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A Meta-Analysis of Fish Kinematics - An Update on Fish Swimming

Weerden, J.F. van (2010) A Meta-Analysis of Fish Kinematics - An Update on Fish Swimming. Bachelor's Thesis, Artificial Intelligence.

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A meta-analysis of data on the kinematics for steady swimming fish was done by Videler (1993). From this he could draw several general conclusions, but not many have been added up to now. In the meantime many studies on the modelling of swimming fish have been published that are based on these conclusions. To see whether we can add to the insights for live fish we present an update of the meta-analysis. The data for the analysis of the kinematics of undulatory Body-and-Caudal-Fin steady swimming were collected from the literature. This data set comprises more than 25 species, both anguilliform and (sub)carangiform swimmers, and includes even larvae and axolotls. The size range was 0.34-69.5 cm, and the speeds 1.3-380.8 cm/s, or 0.16-55.3 in total fish lengths. The kinematic variables that could be collected are the causal variables Total length (TL), tailbeat frequency (f) and -amplitude (2A), propulsive wave length (l) and -speed (V), and the effects as measured in swimming speed (U), Reynolds number (Re), slip, stride length and Strouhal number (St). Several methodological problems had to be dealt with: what units of measurements were used, how the length of the individual or the tail beat amplitude were described, the temperature dependency of Reynolds numbers, and how to deal with the extremes (in speed or size). The results are presented in both units, and for the Total group and the Selection without extremes, and with swimming speed as the main dependet variable. In the evaluation we find that propulsive wave length is the most species-specific variable and that the correlation between swimming speed and propulsive wave speed is strong and species-independent. The conclusion from Re, St and slip is that the influence of viscosity is noticeable up to a Re of about 3000. For the Selection the speed is increased mostly by frequency but also by amplitude of the tail beat, and the results on stride length show that the force of the tail beat therefore does increase when swimming faster, one tail beat has more effect. Anguilliform swimming is discriminated from carangiform by the amount of the body used in the sideways movement: this could not be tested, but body depth could. Divided according to body depth the narrow-bodied fish have the same tbf, shorter wave length, therefore wave speed is lower and swimming slower: because they are less stiff, or because the water speed was slower? The strong species-independent correlation between propulsive wave speed and swimming speed makes this a nice test for the life-likeness of models and simulations.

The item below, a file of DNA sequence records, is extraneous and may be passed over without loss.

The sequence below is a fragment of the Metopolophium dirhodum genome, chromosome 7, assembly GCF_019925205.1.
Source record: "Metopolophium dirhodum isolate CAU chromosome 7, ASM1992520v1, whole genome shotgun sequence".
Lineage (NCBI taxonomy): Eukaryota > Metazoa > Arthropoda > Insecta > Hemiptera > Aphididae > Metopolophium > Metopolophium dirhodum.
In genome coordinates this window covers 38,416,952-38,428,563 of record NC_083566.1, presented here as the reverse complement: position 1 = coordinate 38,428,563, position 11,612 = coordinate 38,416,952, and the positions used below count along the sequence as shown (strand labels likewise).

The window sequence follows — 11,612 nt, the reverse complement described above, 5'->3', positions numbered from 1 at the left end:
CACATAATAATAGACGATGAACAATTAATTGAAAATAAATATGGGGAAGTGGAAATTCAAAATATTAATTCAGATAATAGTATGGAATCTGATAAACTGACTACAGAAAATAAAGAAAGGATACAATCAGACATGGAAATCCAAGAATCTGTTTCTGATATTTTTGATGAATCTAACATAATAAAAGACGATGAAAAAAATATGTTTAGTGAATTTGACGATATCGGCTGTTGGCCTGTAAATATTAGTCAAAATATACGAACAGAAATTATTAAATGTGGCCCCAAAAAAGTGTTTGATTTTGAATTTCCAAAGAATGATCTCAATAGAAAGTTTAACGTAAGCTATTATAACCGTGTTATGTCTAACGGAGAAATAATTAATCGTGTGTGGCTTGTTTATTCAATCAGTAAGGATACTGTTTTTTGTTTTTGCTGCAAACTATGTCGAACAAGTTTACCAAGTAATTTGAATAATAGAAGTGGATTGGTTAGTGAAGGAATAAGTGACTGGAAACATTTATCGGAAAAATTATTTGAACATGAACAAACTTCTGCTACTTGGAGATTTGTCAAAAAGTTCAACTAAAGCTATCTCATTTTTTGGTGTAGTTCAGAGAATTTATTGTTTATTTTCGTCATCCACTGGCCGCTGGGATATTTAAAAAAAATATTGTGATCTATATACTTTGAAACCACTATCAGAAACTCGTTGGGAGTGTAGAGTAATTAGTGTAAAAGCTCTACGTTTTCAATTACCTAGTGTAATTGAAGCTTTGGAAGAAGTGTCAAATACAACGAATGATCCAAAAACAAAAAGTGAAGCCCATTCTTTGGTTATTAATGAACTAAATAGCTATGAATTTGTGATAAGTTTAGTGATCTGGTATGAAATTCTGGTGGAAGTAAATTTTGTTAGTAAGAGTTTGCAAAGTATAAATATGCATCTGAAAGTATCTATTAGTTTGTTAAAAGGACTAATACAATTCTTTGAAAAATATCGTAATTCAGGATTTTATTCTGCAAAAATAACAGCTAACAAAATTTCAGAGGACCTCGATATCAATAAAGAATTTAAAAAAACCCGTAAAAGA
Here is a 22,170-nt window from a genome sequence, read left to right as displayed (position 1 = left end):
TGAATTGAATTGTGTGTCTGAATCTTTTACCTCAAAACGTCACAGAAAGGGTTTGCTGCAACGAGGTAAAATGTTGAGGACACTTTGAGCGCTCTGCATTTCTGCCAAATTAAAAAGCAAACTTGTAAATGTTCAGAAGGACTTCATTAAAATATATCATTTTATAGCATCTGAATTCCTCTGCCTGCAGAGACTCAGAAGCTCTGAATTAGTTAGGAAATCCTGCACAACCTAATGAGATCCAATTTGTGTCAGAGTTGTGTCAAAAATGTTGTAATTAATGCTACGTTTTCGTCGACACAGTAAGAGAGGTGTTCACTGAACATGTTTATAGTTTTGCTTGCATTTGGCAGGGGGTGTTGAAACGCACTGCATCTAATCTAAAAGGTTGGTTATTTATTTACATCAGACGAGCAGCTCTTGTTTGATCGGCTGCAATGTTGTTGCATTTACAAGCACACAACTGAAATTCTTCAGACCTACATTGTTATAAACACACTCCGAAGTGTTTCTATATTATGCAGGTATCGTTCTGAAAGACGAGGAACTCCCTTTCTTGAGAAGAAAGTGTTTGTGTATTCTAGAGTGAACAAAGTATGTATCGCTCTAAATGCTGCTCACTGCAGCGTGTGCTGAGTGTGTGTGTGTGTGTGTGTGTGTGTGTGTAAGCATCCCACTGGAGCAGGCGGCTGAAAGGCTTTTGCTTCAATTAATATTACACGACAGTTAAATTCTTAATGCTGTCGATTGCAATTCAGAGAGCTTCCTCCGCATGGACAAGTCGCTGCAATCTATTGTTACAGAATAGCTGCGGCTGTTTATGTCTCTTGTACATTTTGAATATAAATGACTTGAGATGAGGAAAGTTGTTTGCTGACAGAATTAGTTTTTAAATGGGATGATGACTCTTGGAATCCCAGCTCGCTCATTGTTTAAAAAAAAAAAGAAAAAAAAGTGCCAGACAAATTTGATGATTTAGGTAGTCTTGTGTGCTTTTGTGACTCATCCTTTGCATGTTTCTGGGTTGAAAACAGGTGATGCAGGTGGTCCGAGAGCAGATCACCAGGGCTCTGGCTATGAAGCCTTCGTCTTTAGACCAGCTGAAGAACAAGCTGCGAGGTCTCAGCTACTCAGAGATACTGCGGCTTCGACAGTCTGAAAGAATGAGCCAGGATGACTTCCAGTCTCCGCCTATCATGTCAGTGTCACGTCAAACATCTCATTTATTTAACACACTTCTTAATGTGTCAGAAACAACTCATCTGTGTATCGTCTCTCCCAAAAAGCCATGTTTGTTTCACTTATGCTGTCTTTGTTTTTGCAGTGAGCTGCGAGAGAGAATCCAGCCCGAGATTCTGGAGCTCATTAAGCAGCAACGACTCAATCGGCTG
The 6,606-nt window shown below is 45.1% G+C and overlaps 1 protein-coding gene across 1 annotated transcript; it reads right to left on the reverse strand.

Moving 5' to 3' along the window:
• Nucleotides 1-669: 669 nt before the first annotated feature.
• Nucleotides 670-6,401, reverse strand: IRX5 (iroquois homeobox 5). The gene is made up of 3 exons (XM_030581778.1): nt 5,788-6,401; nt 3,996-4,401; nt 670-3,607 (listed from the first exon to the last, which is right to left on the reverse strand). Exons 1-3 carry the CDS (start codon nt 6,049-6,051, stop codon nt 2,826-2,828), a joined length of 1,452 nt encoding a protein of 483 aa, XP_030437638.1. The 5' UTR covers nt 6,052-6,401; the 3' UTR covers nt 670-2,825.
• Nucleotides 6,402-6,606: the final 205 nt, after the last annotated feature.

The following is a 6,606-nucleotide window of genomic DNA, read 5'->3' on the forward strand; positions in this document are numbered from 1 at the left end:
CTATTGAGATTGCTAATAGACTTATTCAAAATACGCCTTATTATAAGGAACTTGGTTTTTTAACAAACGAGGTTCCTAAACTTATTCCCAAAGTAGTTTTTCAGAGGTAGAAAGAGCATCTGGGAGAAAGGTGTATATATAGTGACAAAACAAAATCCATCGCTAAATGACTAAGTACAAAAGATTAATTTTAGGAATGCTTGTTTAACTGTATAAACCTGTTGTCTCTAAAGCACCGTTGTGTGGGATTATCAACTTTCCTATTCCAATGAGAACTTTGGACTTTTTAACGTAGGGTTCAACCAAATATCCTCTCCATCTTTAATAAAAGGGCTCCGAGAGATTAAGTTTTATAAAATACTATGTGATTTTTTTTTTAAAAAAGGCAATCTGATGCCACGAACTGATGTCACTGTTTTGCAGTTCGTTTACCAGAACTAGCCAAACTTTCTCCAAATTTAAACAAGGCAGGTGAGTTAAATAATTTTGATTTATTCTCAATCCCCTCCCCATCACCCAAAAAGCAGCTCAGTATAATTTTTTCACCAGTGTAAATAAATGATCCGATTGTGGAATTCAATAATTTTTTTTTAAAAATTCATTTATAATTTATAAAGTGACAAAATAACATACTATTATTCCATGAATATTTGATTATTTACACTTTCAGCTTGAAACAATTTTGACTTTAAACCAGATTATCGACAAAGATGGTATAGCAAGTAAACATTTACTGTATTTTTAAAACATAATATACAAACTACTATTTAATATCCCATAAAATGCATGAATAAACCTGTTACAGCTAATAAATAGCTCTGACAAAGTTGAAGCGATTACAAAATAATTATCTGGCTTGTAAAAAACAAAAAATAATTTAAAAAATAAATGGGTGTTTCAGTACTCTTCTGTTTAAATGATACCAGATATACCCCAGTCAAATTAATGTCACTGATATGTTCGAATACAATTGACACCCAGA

Item Type: Thesis (Bachelor's Thesis)
Degree programme: Artificial Intelligence
Thesis type: Bachelor's Thesis
Language: English
Date Deposited: 15 Feb 2018 08:10
Last Modified: 15 Feb 2018 08:10

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